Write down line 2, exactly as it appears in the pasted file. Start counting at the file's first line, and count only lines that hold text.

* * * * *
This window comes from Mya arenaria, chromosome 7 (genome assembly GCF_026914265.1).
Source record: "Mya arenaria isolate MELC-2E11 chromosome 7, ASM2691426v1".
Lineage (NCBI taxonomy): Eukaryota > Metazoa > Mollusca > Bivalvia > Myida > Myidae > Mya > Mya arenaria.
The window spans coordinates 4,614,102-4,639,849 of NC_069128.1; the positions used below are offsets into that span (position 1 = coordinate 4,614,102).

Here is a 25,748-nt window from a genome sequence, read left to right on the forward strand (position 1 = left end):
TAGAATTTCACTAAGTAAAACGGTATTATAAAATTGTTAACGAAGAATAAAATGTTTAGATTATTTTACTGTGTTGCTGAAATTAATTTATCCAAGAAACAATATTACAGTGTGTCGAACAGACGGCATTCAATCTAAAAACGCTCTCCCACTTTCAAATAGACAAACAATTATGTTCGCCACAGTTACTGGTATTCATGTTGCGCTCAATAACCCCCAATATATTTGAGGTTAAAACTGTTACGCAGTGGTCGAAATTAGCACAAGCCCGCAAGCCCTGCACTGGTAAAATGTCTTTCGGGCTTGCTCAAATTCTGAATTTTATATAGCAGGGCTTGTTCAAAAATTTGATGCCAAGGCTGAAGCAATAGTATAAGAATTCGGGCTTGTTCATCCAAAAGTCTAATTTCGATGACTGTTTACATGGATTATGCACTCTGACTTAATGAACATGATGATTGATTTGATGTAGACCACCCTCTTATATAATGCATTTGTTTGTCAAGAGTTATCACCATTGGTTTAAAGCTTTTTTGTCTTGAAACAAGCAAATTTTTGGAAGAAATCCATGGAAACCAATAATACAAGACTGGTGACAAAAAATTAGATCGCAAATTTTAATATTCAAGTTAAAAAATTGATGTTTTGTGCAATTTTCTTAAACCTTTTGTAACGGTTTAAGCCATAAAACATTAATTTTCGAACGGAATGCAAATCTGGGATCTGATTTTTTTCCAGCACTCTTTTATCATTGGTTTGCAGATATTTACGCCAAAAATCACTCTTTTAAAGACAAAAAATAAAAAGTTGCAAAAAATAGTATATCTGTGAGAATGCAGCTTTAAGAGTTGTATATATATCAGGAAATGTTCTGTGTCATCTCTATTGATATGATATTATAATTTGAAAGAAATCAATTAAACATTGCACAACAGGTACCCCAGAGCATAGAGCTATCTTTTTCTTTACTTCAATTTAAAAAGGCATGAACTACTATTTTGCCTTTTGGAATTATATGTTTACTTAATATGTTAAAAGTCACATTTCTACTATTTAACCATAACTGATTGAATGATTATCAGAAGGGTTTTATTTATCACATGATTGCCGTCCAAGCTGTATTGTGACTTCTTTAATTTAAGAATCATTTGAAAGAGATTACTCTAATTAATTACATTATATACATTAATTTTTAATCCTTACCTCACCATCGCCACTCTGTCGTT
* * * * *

Source record: "Mya arenaria isolate MELC-2E11 chromosome 7, ASM2691426v1".